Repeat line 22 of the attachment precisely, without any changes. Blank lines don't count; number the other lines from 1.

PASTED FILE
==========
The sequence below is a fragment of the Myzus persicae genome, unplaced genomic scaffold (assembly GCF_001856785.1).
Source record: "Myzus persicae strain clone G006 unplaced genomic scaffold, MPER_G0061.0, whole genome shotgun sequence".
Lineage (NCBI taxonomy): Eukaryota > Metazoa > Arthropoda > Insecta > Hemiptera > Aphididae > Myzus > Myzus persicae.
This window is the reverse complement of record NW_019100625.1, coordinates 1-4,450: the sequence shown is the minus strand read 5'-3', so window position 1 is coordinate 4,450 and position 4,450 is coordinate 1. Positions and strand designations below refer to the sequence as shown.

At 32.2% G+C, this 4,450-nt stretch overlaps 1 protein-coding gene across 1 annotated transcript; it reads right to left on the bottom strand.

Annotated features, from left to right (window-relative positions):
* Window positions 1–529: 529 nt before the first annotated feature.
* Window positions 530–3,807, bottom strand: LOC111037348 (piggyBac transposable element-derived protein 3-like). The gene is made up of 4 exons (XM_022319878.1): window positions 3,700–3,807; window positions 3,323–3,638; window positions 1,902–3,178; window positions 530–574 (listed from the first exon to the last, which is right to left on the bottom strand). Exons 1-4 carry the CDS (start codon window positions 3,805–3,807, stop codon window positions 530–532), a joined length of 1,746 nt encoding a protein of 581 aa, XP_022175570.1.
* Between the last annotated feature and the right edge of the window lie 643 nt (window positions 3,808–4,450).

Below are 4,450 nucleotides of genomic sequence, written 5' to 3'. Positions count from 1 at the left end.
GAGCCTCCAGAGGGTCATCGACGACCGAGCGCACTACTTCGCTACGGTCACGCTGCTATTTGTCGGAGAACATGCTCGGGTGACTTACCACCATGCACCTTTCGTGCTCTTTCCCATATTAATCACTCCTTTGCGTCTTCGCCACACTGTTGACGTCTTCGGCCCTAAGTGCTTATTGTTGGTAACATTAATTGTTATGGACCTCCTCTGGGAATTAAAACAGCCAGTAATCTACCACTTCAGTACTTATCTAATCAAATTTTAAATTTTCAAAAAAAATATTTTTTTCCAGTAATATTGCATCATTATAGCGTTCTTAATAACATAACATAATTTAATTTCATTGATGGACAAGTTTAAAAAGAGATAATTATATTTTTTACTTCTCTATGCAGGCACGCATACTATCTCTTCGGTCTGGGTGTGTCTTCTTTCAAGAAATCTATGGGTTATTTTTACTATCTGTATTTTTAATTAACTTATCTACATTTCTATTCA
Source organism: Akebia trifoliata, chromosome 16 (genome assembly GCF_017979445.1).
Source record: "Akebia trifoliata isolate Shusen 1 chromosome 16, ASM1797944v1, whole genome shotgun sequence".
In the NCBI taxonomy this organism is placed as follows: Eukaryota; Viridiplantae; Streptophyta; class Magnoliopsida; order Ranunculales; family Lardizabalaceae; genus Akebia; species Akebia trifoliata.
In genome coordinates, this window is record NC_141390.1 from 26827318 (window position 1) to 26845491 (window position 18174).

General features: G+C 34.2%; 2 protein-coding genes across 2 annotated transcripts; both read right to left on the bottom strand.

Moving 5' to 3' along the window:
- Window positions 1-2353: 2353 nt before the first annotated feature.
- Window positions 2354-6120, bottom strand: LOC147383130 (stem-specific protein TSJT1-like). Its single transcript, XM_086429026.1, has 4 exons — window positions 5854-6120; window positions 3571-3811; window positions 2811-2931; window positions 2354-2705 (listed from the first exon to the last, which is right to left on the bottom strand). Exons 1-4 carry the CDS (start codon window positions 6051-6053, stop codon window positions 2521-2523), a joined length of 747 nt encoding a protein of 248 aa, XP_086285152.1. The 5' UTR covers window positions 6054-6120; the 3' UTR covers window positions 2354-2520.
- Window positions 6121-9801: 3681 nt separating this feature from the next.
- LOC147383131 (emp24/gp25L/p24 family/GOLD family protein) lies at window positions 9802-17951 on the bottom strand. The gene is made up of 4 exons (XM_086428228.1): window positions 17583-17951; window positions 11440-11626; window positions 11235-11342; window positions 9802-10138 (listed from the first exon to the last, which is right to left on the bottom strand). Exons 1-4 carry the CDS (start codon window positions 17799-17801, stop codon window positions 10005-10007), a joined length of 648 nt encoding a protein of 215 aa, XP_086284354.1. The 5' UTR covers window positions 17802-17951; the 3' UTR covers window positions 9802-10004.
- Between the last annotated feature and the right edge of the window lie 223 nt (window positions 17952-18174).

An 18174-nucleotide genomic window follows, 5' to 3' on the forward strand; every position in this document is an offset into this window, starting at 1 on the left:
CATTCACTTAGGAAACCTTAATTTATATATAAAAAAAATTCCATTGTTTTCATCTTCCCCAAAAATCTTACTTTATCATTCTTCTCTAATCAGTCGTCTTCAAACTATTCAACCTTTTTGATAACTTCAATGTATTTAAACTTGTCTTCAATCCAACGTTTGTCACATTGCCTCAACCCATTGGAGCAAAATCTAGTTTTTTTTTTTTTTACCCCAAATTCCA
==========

- Between the last annotated feature and the right edge of the window lie 223 nt (window positions 17952-18174).